Cleaning Up Connecticut's Waste
Would you like to see cleaner waterways, better recycling, and more green jobs? There are three important bills working through the Connecticut General Assembly that provide solutions for reducing waste and improving recycling.
S.B. 1037: An Act Concerning (AAC) Solid Waste Management
Bottle redemption programs are a proven, effective means to reduce litter, and efficiently reclaim raw materials. Nationwide recycling data shows that states with bottle deposit programs on average achieve a recycling rate almost three times that of non-deposit states. Michigan and Oregon, for example, have reported 90% redemption rates.
Connecticut’s bottle bill, however, has not been updated in decades and we are paying the price. Our state’s redemption rate has fallen to below 50%, which is the lowest anywhere in the world. This is a 37% drop from where Connecticut was 15 years ago. A languishing bottle redemption program means:
We face massive litter problems. The Connecticut River Conservancy states that bottles were the most common litter item in Connecticut’s rivers in 2019.
Towns must pay to recycle the bottles left in curbside recycling bins. Municipalities are already cash-strapped with skyrocketing recycling costs, since China stopped accepting recyclables a few years ago.
Bottles recycled through single-stream programs are likely to be used as landfill. Single-stream recycling results in broken, mixed materials, which affects its value. Glass from these programs can cost as much as $95/ton to dispose of while clean, separated deposit glass, has an average positive scrap value of $20/ton – this is why it is so important to redeem your bottles instead of leaving them in the curbside bins.
Consumers are forfeiting money paid on deposits.
The failing bottle bill infrastructure creates little incentive to open redemption centers. This leaves consumers limited options for redemption.
But there is good news! S.B. 1037 “AAC Solid Waste Management” has been introduced by the Environment Committee, and would modernize the bottle bill in a number of ways, including:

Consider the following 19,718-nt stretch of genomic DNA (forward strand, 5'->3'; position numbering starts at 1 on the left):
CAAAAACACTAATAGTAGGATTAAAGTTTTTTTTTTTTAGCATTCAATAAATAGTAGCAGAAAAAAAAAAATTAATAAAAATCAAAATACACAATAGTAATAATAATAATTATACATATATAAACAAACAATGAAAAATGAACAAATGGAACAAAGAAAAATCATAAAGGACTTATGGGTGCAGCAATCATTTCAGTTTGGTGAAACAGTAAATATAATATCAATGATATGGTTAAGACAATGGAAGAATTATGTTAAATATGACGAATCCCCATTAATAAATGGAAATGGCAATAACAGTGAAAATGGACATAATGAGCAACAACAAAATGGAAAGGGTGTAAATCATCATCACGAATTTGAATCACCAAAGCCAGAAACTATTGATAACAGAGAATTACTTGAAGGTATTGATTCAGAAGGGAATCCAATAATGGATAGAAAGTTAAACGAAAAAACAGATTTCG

1. Expanding the program to cover more containers
Connecticut could capture an additional 416 million containers each year, by expanding the program to include non-carbonated beverages, such as juices, teas, coffee, sports drinks, wine, liquor and hard cider. As initially drafted, S.B. 1037 includes nips, and will include all other wine and liquor containers by 2024.
2. Increasing the deposit to 10 cents
States with higher redemption rates have higher deposit amounts. The current 5 cent deposit creates a weak incentive to recycle.
3. Increasing the handling fee
Handling fees are paid by the beverage distributor to a redemption center or retailer for each container collected. These fees are crucially important for keeping the bottle redemption infrastructure afloat.
H.B. 6502: AAC the Use of Certain Polystyrene Products, the Availability of Single-Use Straws, the Release of Certain Balloons and the Compostable Nature of Single-Use Produce Bags
Plastic is derived from fossil fuel, and 91% of the plastic we use is not recycled. Instead, it ends up clogging our waterways, littering the environment, and threatening our ecosystems. Polystyrene, balloons and single use plastic bags all pose serious threats to marine ecosystems and wildlife. Birds and aquatic animals can ingest these materials, eventually leading to poisoning or starvation.
More than 11,000 tons of food-grade expanded polystyrene end up in Connecticut’s trash every year. The vast majority of those 11,000 tons are burned in Connecticut’s waste incinerators, like those in Bridgeport and Hartford. Burning polystyrene emits dangerous chemicals into the air. Plastic incineration also results in large-scale greenhouse gas emissions (CLF bill testimony).
H.B. 6502 would help reduce 1) the amount of plastic waste that is produced, 2) the amount of greenhouse gas emissions from plastic production, 3) plastic trash that is burned in toxic incinerators, and 4) plastic litter that suffocates our environment.
S.B. 930: AAC Food Waste Diversion and Anaerobic Digestion Facilities
Municipal waste is comprised of about 30% food scraps! Instead of burning or landfilling this organic waste, Connecticut should expand its options for composting food and other organic materials.
S.B. 930 aims to do just that, by strengthening our commercial composting requirements. The bill would require food wholesalers, processors, grocers, conference centers, etc. to compost their food waste if they produce at least 52 tons per year of organic waste and are located within 40 miles of a large-scale composting facility.
The bill also requires DEEP to establish a pilot program for any municipality seeking to compost their organics waste.
Please urge your elected officials to support waste reduction bills! Tell them Connecticut cannot wait any longer to pass a modernized, expanded bottle bill and reduce the plastic and organics in our waste stream.
For more information:
The Department of Energy and Environmental Protection’s Bottle Bill FAQ
Container Recycling Institute’s comprehensive information on nationwide bottle bills and how they work.
Amy Harrell is a Sierra Club member and volunteer for the CT Bottle Works Coalition